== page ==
Wish that I could say my time in transit flew by but I would be lying. The three flights (two were eight hours), three layovers and however many time zone changes had me drained. I met so many amazing people along the way that it wasn’t too bad. The adventure started when I left Toronto Airport. Nothing like travelling across the world to adrenaline was in full force and I was excited to get the adventure started.
I made it, feet on the ground in Kathmandu, 28 degrees celsius with some pretty intense humidity. I walked through the border and got a visa on arrival with no issues. While waiting to get through customs I met a couple backpackers from England. Turns out we were headed to the same spot so we shared a taxi to the Sparking Turtle Backpackers Hostel in the Swoyambhu neighborhood. It is a little ways away from Thamel, the backpacker/traveller zone. After visiting Thamel numerous times I can say that I am happy I stayed in a local area. Nothing can compare to the conversations and interactions I have had with the local people over the past few days. The people are kind, I have nothing but good things to say about so many of the good people who I met. The crowd and vibe were great at the hostel, friendly staff willing to help with whatever you need.
It only took three days in Kathmandu but I knew it was bound to happen. I was riding a local bus at night and ‘bang’ a car hit us as we were turning. Not a big deal the driver honked and we kept on driving. The bus cost me 15 rupees (20 cents).
The Nepali language is challenging. As I was attempting to find the right bus in the dark (no street lights) my pronounciation of Thamel was totally wrong. It’s is supposed to sound like ‘ta’ ‘mill’. The bus driver and surrounding three people struggled to understand where I wanted to go; I did get on the right bus and after asking three more people for directions I ended up right in tourist central Thamel.
The roads in Kathmandu are brutal. I can get used to the left hand side driving but the road conditions are poor all around. I watched an ambulance take 30 seconds in attempts to get past a full street of vehicles and a bus, not one person pulled over. Many of the roads have huge pieces missing, one lane wide streets have two lanes of traffic and people walking on them (as there are no sidewalks in many areas). Houses are build almost right onto the streets in many areas which makes for some entertaining driving and a lot of honking.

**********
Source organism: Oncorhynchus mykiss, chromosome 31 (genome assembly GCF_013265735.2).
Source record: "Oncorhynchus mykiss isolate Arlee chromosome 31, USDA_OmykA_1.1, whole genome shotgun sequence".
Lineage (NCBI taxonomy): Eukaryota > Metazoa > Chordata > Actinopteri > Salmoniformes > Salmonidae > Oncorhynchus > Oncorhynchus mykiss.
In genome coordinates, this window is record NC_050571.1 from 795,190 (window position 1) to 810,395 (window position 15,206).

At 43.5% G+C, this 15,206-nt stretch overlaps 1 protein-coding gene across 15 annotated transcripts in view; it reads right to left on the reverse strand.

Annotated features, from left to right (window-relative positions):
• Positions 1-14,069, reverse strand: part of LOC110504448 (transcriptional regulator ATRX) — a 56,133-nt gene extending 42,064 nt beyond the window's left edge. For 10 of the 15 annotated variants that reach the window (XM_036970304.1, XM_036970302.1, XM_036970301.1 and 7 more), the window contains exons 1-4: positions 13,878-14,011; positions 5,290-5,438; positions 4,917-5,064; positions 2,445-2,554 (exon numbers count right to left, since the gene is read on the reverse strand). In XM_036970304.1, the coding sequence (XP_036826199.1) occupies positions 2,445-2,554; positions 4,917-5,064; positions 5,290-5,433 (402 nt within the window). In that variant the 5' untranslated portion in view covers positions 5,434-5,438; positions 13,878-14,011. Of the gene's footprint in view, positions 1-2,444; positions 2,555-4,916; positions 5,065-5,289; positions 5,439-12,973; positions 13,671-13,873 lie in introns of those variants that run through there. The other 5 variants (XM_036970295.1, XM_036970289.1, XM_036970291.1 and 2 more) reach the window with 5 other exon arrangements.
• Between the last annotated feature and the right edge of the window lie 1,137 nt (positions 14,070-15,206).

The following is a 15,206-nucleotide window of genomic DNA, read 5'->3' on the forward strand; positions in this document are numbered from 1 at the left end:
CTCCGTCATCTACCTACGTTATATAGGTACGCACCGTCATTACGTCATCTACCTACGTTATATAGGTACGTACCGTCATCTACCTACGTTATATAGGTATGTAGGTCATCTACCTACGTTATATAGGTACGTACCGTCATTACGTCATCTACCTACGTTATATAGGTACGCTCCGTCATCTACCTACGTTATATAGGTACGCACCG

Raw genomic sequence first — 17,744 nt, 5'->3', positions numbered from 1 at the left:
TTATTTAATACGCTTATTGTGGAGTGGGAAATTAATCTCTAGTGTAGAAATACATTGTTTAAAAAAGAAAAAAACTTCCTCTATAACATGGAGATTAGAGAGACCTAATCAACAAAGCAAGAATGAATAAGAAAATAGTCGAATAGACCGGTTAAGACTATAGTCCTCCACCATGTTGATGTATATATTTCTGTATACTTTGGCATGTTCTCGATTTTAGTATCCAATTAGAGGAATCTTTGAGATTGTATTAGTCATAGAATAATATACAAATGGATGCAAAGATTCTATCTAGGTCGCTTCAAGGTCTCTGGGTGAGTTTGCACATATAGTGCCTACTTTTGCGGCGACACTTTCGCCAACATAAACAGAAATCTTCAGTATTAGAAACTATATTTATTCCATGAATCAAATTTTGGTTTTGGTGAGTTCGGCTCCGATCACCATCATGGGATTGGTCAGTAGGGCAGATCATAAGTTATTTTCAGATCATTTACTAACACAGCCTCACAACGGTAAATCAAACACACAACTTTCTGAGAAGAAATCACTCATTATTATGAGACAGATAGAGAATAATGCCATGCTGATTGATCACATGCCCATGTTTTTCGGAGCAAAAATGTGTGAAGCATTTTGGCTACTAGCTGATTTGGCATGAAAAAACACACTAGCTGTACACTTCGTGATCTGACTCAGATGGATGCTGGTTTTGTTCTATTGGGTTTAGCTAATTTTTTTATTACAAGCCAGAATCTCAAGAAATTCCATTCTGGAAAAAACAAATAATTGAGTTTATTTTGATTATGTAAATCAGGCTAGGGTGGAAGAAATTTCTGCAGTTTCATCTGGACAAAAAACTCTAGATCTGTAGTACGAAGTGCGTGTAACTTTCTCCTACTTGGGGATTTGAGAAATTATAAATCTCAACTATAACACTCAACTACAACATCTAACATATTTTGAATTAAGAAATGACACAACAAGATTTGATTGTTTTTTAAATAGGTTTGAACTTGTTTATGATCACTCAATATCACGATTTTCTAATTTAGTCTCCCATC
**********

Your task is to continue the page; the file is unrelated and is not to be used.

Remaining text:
As I was gathering my things for the Mount Everest Base Camp I took a different minibus to the Tourist Office to get my TIMS card, I had to buy my park pass in Lukla. We had 23 people packed in the minibus so I figured that was about full, of course not, the driver kept stopping and somehow people kept getting in. I pretty well had a Napalese man sitting in my lap but we continued to stop for more passengers, women in dresses, men heading from work, until we peaked at 28 people including 5 kids hanging off the side of the minivan. It was beyond tight, I couldn’t help but to just laugh. The joys of local transportation.
Throughout my time in Kathmandu I have visited many local temples, different areas of town and feel like I have explored it thoroughly. This is a developing place, houses are not bought and sold; land is bought and a house is build from the ground up. Monkeys, dogs and chickens hanging out at Swayambhunath temple. Roaming around Dubar square taking in some history. It has been the kindness of the people that has stuck out to me the most.
Ten governments over ten years doesn’t yield many positive results. Governmental stability is needed to develop this country and economy. Many of the roads are in brutal condition, no street lights anywhere in sight from the rooftop of the hostel. On most nights stars haven’t been visible because of smog overhead at night, though rainy season is coming up.
Without accessible water, fuel, electricity, public healthcare, public education; the biggest challenges in Nepal are yet to be overcome.
The problems facing Nepal are bigger than the individual, I have seen the people here and know that they do work hard. Construction projects going on all over the city trying to rebuild from last years earthquake.
The people are great, the places are beautiful, the monkeys are crazy, Kathmandu it has been fun.